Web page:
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Weighed down by childhood obesity

Juliana D. Norwood | 11/23/2011, 5 p.m.

The prevalence of childhood obesity among African Americans, Mexican Americans, and Native Americans exceeds that of other ethnic groups. In fact, the Centers for Disease Control reported that in the year 2000, 19 percent of non-Hispanic Black children and 20 percent of Mexican American children were obese compared with 11 percent of non-Hispanic White children.

The increase since 1980 is particularly evident among non-Hispanic Black and Mexican American adolescents. And the relationship between race/ethnicity and childhood obesity may result from a number of underlying causes, including less healthy eating patterns (e.g., eating fewer fruits and vegetables, more saturated fats), engaging in less physical activity, and cultural attitudes about body weight.

There is also an abundance of evidence that supports genetic susceptibility as another important risk factor for obesity. Evidence from twin, adoption and family studies strongly suggests that biological relatives exhibit similarities in maintenance of body weight, and heredity contributes between 5 and 40 percent of the risk for obesity. Other studies indicate that 50-70 percent of a person's body mass index (BMI) is determined by genetic influences and that there is a 75 percent chance that a child will be overweight if both parents are obese, and a 25-50 percent chance, if just one parent is obese.

Although this relationship is well established, the role of genetics in obesity is complex, and simply having a genetic predisposition to obesity does not guarantee that an individual will be overweight. Increases in the incidence and prevalence rates of obesity in the United States are likely due to behavioral or environmental factors, which have interacted with genes, and not the effects of genetics alone.

According to the Mayo Clinic, there are a number of different medical challenges that result from childhood obesity.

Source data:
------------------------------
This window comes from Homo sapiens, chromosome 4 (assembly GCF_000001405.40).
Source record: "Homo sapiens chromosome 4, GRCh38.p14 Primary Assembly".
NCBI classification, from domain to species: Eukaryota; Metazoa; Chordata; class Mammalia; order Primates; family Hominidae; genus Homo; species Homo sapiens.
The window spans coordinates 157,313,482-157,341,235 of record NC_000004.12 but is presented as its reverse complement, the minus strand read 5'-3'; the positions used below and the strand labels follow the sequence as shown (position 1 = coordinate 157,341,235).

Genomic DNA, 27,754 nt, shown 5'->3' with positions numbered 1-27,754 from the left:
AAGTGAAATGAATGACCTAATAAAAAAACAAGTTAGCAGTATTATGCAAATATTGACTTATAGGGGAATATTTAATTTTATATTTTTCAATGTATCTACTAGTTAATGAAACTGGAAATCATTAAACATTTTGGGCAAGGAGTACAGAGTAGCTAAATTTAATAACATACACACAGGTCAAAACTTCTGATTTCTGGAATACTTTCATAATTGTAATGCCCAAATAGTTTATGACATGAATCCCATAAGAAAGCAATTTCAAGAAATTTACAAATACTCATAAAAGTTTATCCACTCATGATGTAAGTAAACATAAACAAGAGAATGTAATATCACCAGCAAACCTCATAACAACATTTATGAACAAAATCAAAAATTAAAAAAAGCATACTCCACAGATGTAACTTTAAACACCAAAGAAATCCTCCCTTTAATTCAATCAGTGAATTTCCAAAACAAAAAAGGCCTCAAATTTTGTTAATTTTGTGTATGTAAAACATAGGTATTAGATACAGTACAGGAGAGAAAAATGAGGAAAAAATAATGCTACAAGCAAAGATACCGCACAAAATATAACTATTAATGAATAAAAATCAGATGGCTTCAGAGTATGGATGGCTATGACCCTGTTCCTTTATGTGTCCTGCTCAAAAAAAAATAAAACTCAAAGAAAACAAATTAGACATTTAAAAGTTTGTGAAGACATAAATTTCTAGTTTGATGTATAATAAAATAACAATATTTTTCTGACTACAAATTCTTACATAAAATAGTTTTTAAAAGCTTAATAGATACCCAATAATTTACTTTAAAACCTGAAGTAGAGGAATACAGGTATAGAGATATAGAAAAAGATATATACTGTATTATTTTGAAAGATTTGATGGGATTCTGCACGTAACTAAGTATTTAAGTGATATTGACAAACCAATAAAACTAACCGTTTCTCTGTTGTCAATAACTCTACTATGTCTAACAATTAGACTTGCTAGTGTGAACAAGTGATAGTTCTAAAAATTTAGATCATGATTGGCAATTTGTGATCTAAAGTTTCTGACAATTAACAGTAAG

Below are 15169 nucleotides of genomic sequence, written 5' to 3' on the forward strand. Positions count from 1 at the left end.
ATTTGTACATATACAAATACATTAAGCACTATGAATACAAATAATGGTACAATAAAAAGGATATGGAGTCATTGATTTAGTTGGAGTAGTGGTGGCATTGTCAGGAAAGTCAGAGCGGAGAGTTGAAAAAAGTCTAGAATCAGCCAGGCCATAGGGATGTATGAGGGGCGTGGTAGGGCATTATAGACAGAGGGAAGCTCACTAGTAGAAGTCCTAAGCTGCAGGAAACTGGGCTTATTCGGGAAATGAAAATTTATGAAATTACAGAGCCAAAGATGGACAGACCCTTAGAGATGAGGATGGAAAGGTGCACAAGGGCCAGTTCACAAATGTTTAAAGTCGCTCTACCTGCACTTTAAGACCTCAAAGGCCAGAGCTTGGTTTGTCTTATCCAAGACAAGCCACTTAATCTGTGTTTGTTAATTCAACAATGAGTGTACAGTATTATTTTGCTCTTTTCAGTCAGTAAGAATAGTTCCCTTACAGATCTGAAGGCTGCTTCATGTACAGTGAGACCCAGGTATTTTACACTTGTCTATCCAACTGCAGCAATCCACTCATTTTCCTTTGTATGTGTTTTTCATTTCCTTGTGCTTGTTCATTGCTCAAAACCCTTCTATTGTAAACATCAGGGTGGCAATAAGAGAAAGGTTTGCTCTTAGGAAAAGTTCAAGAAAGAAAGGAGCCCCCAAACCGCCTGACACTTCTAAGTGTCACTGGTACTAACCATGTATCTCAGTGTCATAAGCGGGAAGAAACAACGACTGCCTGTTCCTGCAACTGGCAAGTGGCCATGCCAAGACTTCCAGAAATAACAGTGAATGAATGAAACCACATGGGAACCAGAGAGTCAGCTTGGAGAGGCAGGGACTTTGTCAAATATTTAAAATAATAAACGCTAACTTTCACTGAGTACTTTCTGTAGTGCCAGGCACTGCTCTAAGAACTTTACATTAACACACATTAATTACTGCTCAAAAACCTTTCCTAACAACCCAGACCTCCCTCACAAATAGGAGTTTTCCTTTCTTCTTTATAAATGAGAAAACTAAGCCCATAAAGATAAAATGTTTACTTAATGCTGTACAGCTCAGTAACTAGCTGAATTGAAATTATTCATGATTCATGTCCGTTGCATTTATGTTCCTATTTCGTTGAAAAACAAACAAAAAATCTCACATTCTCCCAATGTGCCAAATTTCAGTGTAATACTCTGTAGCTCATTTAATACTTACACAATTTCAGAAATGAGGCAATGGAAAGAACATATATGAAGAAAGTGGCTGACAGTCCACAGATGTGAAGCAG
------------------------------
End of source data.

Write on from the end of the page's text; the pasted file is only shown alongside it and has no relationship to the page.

* Metabolic syndrome. Metabolic syndrome isn't a disease itself, but a cluster of conditions that can put a child at risk for developing heart disease, diabetes or other health problems. This cluster of conditions includes high blood pressure, high blood sugar, high cholesterol and excess abdominal fat.

* Type 2 diabetes. Type 2 diabetes is a chronic condition that affects the way a child's body metabolizes sugar (glucose). Type 2 diabetes is caused in part by a poor diet, and can often be reversed by eating healthier foods and exercising.

* High cholesterol and high blood pressure. A child can develop high blood pressure or high cholesterol if he or she eats a poor diet. These factors can contribute to the buildup of plaque in the arteries, which can cause them to narrow and harden, and thus lead to a heart attack or stroke later in life.

* Asthma and other breathing problems. The extra weight on a child's body can cause problems with the development and health of the child's lungs, leading to asthma or other breathing problems.

* Sleep disorders. Sleep apnea, a condition in which a child may snore or have abnormal breathing during sleep, can be a complication of childhood obesity.

* Early puberty or menstruation. Being obese can create hormone imbalances for a child. These imbalances can cause puberty to start earlier than expected in both boys and girls.